Tag Archives: teaching

An Explanation

21 Feb

A few weeks ago my eldest says to me, “Mom, when I grow up I want to be one of those people who plays the giant piano thing during church…” Awesome. My son, the organist. I love it. I’m sure his Organist Aunt loves it even more. I can see them now, discussing Trompette Stops and Soft-soled Shoes.
He finished his adulthood dream with this, “…oh, AND I really REALLY want to be a video game tester.” Awesome. My son, the nerd. I love it. I’m sure his Nerd Dad loves it even more. I can see them now, discussing Koopa Troopas and Joysticks.

My son’s realization led to a discussion with a friend of what we had wanted to be when we grew up. Strangely enough, both of us had wanted to be dolphin trainers. Nebraska Girls Dream Big. And realistically.

What hadn’t I dreamed of being? Well, a lot of things, I guess. I never wanted to be a lawyer. Or a doctor. I had no designs to be a window cleaner or even a secretary. And I never considered being a Mom or a Teacher. What? Did you read that wrong? I’m sure not (although I’m not you). Nope. Hadn’t even thought about it.

What am I today? A Mom. A Teacher. Who knew?

I’d like to discuss the latter. See, initially I became a mom, which inspired me to want to be a teacher. Then I became a mom again while still having aspirations to become a teacher. Mom again, while working towards fulfilling the teacher dream. Teacher. Mom. The more Mom I became, the more Teacher I became, but the less Leave-the-house-to-teach-other-children I became. Get it?

Here’s where it gets confusing (yes, here). I finally figured out that what I really truly wanted to be when I grew up was a Mom (with a minor in teaching my own offspring). But, alas, turning into both a mom AND a teacher put a bit of a dink in our bank account. So, now, here I am. A  teacher. Full-time.

Don’t get me wrong. I have a really cool job. I’m a Title I Teacher. It’s one of those challenging/rewarding/pride-inducing/bash-your-head-into-a-wall jobs. Cool. I can go for that.

But, I miss my children desperately. I miss this blog desperately. I miss sweat pants desperately.

If you’ve been wondering where I am, that’s it. Molding minds and all. I promise I’ll come back. In the meantime you all are SO lucky, because you will be inundated with the wit and wiles of my sister more than usual.  Hoorah for us all!

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Hey, Lovebucket. Happy Birthday.

17 Nov

November is a birthday heavy month in these parts. Today’s? My super spectacular husband, A.J. And, lucky for me that his birthday falls on Things I(we) Love Thursday, because GUESS WHAT! I love that guy.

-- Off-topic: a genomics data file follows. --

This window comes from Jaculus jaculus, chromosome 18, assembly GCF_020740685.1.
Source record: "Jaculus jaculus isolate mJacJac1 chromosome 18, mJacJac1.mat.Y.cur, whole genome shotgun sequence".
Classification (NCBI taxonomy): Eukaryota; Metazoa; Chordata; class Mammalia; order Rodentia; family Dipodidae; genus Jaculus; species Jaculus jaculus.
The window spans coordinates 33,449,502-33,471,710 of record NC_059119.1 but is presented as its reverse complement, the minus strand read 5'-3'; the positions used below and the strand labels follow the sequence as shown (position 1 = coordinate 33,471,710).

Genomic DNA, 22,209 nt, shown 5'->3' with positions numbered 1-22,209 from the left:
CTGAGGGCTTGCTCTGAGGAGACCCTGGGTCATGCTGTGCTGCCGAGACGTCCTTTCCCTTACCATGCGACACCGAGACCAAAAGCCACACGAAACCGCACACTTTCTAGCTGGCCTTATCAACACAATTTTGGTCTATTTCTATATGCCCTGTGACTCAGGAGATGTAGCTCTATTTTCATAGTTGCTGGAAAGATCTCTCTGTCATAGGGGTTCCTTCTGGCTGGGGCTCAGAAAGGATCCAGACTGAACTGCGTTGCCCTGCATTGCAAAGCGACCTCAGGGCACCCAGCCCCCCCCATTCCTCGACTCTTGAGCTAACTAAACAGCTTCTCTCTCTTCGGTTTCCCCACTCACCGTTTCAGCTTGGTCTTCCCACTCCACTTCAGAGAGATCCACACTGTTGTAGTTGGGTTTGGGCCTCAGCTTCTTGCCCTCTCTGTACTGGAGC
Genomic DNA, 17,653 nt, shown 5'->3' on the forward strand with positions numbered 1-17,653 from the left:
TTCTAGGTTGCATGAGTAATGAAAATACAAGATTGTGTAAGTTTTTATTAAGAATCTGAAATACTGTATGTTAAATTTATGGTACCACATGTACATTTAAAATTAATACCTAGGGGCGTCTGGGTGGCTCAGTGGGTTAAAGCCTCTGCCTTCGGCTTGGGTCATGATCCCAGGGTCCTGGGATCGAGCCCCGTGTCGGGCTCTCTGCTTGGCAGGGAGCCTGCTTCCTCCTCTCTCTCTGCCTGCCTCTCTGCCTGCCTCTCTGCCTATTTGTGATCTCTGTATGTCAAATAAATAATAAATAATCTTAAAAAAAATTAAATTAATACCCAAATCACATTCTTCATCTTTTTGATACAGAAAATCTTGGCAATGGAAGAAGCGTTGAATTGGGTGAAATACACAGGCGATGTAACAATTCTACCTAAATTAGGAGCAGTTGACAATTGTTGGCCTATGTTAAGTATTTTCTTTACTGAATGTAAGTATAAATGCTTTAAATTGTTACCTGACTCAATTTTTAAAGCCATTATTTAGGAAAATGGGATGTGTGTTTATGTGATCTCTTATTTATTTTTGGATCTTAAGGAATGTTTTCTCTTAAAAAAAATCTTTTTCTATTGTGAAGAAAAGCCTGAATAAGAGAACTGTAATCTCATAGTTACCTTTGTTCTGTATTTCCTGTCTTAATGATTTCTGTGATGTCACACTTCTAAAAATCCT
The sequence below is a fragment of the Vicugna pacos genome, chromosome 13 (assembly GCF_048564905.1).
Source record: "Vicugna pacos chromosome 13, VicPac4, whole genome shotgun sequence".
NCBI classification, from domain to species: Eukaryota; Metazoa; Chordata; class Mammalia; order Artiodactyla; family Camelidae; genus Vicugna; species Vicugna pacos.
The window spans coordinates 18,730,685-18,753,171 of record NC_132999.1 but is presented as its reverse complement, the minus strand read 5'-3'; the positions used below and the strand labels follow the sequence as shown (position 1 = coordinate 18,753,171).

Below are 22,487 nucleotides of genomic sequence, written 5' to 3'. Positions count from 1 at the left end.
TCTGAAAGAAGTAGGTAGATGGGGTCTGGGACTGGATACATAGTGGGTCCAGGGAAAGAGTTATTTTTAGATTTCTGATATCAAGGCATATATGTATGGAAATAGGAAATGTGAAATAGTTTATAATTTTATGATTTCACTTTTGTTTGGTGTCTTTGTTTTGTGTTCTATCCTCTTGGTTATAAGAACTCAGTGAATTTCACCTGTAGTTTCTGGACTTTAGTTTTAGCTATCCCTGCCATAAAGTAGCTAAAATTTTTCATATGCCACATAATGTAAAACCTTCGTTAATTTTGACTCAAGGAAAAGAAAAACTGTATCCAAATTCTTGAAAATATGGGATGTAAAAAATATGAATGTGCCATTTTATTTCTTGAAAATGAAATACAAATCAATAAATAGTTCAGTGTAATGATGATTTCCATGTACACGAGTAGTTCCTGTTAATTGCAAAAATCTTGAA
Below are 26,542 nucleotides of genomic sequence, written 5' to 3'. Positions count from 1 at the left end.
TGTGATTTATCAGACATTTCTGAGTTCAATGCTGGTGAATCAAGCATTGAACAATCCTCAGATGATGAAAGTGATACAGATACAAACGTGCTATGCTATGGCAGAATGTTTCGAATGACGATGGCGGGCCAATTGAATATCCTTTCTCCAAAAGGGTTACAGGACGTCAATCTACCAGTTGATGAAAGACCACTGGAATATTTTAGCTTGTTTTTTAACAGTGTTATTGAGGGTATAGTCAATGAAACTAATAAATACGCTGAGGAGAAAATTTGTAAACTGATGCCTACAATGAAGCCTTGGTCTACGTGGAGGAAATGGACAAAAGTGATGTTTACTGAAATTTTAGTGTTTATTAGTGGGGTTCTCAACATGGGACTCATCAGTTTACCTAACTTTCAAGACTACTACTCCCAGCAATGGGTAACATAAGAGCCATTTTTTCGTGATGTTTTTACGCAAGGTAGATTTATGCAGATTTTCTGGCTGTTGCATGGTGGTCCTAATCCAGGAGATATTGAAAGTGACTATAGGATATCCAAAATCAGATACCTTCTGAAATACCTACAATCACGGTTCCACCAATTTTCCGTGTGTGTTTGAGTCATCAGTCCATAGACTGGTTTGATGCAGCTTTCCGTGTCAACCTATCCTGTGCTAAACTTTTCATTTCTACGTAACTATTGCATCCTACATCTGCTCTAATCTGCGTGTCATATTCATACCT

*MUSH ALERT*MUSH ALERT*MUSH ALERT*MUSH ALERT*

Okay, there are many things about my husband I love. He’s a generous, helpful spouse, an energetic, silly, and loving father. He’s cool & handsome & interesting & weird & and never takes himself too seriously. I love those characteristics. But, today, as I drive to Lincoln to see his choir perform at Nebraska’s Music Educator’s convention I’d like to talk about his talent.

My helpmate is a terrific teacher. I’ve had the privilege to witness him at work innumerable times – a rare gift. Initially in our marriage I served as accompanist to his middle school choirs. What? Gasp. We worked together?!? Unheard of. Preposterous. Wonderful. I’d give anything to work with him again, but alas my piano skills reach only as far as middle school repertoire goes (and he already has a fantastic accompanist that is far less lazy than I). During those years at the middle school I witnessed Adolescent Mind Molding Magic. I honestly thought that AJ had found his niche. When one is able to get a group of fifty 13-year-olds to not only learn and understand, but enjoy the Mystery of Key Signatures, that person can teach. And that was AJ. Through character voices, common interests (he has MANY with middle schoolers), and an overabundance of crazy positive energy, he was able to reach those puberty-addled brains. Daily I was impressed.

Then he went to teach high school and I just wasn’t sure those more mature minds would be forgiving of his level of nutso. Well, they were. They glommed onto the geeky like gangsters to Glocks.

Once again, on a smaller scale, I have been privy to this wonderful tutelage. Through subbing, after school activities, and a propensity to loiter I have seen his instruction, watched his interactions, and heard the outcome, and I am here to tell you – he’s got it. He is a man who GETS teaching. He is there for the students. He has found a way to empathize with and relate to them that astounds me. And I couldn’t be prouder. Oh, wait – I could. Because here’s the cooler thing – he shares his devotion to his work with us. He lets us in to his teaching world. His students know our boys and me. We know them. He has found a way to not only teach music. He also teaches the importance of family and of giving all of one’s God-given vocations their full worth. He helps kids sing pretty, sure. But more importantly, he gives them a model of familial citizenship that I fear is lost these days. And that is what throws me over the edge of pride.

And so, AJ (if you’re reading this!), I wish you the best of birthdays and congratulations on creating an environment that gives your students opportunities like today’s. Love love love.